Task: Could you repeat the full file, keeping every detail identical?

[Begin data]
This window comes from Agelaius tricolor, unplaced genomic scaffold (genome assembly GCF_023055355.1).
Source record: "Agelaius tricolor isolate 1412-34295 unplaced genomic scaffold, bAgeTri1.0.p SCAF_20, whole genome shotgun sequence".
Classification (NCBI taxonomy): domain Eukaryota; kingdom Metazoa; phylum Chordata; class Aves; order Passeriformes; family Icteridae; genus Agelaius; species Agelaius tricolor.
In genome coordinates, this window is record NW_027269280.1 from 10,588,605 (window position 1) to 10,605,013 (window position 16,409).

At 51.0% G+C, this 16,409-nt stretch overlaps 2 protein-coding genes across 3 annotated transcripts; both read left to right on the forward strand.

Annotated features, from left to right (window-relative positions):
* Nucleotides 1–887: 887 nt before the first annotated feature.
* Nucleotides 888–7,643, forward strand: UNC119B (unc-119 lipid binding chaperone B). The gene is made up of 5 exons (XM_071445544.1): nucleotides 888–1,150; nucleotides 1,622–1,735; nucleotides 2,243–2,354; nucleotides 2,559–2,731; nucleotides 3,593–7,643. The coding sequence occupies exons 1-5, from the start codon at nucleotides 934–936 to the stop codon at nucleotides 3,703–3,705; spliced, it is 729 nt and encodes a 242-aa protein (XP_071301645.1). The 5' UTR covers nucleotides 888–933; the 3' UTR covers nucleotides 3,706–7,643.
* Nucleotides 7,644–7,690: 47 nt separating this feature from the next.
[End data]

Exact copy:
This window comes from Agelaius tricolor, unplaced genomic scaffold (genome assembly GCF_023055355.1).
Source record: "Agelaius tricolor isolate 1412-34295 unplaced genomic scaffold, bAgeTri1.0.p SCAF_20, whole genome shotgun sequence".
Classification (NCBI taxonomy): domain Eukaryota; kingdom Metazoa; phylum Chordata; class Aves; order Passeriformes; family Icteridae; genus Agelaius; species Agelaius tricolor.
In genome coordinates, this window is record NW_027269280.1 from 10,588,605 (window position 1) to 10,605,013 (window position 16,409).

At 51.0% G+C, this 16,409-nt stretch overlaps 2 protein-coding genes across 3 annotated transcripts; both read left to right on the forward strand.

Annotated features, from left to right (window-relative positions):
* Nucleotides 1–887: 887 nt before the first annotated feature.
* Nucleotides 888–7,643, forward strand: UNC119B (unc-119 lipid binding chaperone B). The gene is made up of 5 exons (XM_071445544.1): nucleotides 888–1,150; nucleotides 1,622–1,735; nucleotides 2,243–2,354; nucleotides 2,559–2,731; nucleotides 3,593–7,643. The coding sequence occupies exons 1-5, from the start codon at nucleotides 934–936 to the stop codon at nucleotides 3,703–3,705; spliced, it is 729 nt and encodes a 242-aa protein (XP_071301645.1). The 5' UTR covers nucleotides 888–933; the 3' UTR covers nucleotides 3,706–7,643.
* Nucleotides 7,644–7,690: 47 nt separating this feature from the next.